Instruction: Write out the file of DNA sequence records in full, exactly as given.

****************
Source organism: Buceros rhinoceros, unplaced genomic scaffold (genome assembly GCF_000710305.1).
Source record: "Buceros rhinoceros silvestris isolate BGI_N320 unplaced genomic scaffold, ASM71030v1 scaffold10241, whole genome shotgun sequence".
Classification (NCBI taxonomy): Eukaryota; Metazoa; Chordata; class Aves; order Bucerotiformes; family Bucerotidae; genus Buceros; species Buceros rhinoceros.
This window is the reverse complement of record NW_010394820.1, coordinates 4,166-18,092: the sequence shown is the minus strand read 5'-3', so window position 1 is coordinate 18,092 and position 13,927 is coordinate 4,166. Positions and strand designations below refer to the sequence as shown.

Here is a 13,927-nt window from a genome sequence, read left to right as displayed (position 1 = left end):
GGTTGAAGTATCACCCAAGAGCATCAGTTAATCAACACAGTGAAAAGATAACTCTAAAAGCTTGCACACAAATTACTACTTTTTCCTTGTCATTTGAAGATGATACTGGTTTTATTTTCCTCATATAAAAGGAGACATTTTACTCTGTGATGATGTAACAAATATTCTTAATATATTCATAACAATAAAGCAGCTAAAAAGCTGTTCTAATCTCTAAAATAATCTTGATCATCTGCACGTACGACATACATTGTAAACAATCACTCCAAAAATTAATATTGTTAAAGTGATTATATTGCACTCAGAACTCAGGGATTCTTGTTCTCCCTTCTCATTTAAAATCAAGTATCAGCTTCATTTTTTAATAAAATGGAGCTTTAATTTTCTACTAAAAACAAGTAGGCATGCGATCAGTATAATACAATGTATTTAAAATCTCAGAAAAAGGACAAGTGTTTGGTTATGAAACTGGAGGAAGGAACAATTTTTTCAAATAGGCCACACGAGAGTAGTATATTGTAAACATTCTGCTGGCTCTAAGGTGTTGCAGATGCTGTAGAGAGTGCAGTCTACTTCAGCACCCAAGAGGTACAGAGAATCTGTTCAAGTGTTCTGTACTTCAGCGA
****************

Source organism: Buceros rhinoceros, unplaced genomic scaffold (genome assembly GCF_000710305.1).
Source record: "Buceros rhinoceros silvestris isolate BGI_N320 unplaced genomic scaffold, ASM71030v1 scaffold10241, whole genome shotgun sequence".
Classification (NCBI taxonomy): Eukaryota; Metazoa; Chordata; class Aves; order Bucerotiformes; family Bucerotidae; genus Buceros; species Buceros rhinoceros.
This window is the reverse complement of record NW_010394820.1, coordinates 4,166-18,092: the sequence shown is the minus strand read 5'-3', so window position 1 is coordinate 18,092 and position 13,927 is coordinate 4,166. Positions and strand designations below refer to the sequence as shown.

Here is a 13,927-nt window from a genome sequence, read left to right as displayed (position 1 = left end):
GGTTGAAGTATCACCCAAGAGCATCAGTTAATCAACACAGTGAAAAGATAACTCTAAAAGCTTGCACACAAATTACTACTTTTTCCTTGTCATTTGAAGATGATACTGGTTTTATTTTCCTCATATAAAAGGAGACATTTTACTCTGTGATGATGTAACAAATATTCTTAATATATTCATAACAATAAAGCAGCTAAAAAGCTGTTCTAATCTCTAAAATAATCTTGATCATCTGCACGTACGACATACATTGTAAACAATCACTCCAAAAATTAATATTGTTAAAGTGATTATATTGCACTCAGAACTCAGGGATTCTTGTTCTCCCTTCTCATTTAAAATCAAGTATCAGCTTCATTTTTTAATAAAATGGAGCTTTAATTTTCTACTAAAAACAAGTAGGCATGCGATCAGTATAATACAATGTATTTAAAATCTCAGAAAAAGGACAAGTGTTTGGTTATGAAACTGGAGGAAGGAACAATTTTTTCAAATAGGCCACACGAGAGTAGTATATTGTAAACATTCTGCTGGCTCTAAGGTGTTGCAGATGCTGTAGAGAGTGCAGTCTACTTCAGCACCCAAGAGGTACAGAGAATCTGTTCAAGTGTTCTGTACTTCAGCGA